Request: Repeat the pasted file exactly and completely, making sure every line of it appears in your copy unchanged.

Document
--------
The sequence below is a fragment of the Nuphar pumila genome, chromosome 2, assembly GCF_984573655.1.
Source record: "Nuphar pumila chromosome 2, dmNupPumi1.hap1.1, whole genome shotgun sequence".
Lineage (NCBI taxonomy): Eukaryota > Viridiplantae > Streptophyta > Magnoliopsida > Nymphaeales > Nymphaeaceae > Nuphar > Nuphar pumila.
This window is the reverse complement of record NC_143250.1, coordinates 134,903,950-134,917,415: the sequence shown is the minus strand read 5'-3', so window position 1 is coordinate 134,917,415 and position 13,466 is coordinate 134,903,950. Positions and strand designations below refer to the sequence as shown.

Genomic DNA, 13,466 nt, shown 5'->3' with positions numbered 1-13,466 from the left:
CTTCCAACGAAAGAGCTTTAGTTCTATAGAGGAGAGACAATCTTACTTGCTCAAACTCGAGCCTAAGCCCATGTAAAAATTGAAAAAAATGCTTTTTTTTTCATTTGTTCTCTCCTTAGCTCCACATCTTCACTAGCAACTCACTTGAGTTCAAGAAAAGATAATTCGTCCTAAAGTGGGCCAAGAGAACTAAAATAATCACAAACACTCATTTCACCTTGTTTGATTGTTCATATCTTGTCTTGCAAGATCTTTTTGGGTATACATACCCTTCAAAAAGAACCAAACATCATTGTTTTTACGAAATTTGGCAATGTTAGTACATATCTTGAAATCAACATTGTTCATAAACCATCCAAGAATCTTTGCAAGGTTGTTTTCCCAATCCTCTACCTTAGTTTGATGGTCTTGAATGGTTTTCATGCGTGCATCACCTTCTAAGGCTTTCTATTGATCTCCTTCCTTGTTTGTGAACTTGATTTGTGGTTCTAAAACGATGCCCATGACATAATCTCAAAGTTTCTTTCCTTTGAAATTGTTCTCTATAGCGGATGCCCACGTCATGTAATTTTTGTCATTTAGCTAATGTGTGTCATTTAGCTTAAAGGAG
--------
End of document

The sequence below is a fragment of the Nuphar pumila genome, chromosome 2, assembly GCF_984573655.1.
Source record: "Nuphar pumila chromosome 2, dmNupPumi1.hap1.1, whole genome shotgun sequence".
Lineage (NCBI taxonomy): Eukaryota > Viridiplantae > Streptophyta > Magnoliopsida > Nymphaeales > Nymphaeaceae > Nuphar > Nuphar pumila.
This window is the reverse complement of record NC_143250.1, coordinates 134,903,950-134,917,415: the sequence shown is the minus strand read 5'-3', so window position 1 is coordinate 134,917,415 and position 13,466 is coordinate 134,903,950. Positions and strand designations below refer to the sequence as shown.

Genomic DNA, 13,466 nt, shown 5'->3' with positions numbered 1-13,466 from the left:
CTTCCAACGAAAGAGCTTTAGTTCTATAGAGGAGAGACAATCTTACTTGCTCAAACTCGAGCCTAAGCCCATGTAAAAATTGAAAAAAATGCTTTTTTTTTCATTTGTTCTCTCCTTAGCTCCACATCTTCACTAGCAACTCACTTGAGTTCAAGAAAAGATAATTCGTCCTAAAGTGGGCCAAGAGAACTAAAATAATCACAAACACTCATTTCACCTTGTTTGATTGTTCATATCTTGTCTTGCAAGATCTTTTTGGGTATACATACCCTTCAAAAAGAACCAAACATCATTGTTTTTACGAAATTTGGCAATGTTAGTACATATCTTGAAATCAACATTGTTCATAAACCATCCAAGAATCTTTGCAAGGTTGTTTTCCCAATCCTCTACCTTAGTTTGATGGTCTTGAATGGTTTTCATGCGTGCATCACCTTCTAAGGCTTTCTATTGATCTCCTTCCTTGTTTGTGAACTTGATTTGTGGTTCTAAAACGATGCCCATGACATAATCTCAAAGTTTCTTTCCTTTGAAATTGTTCTCTATAGCGGATGCCCACGTCATGTAATTTTTGTCATTTAGCTAATGTGTGTCATTTAGCTTAAAGGAG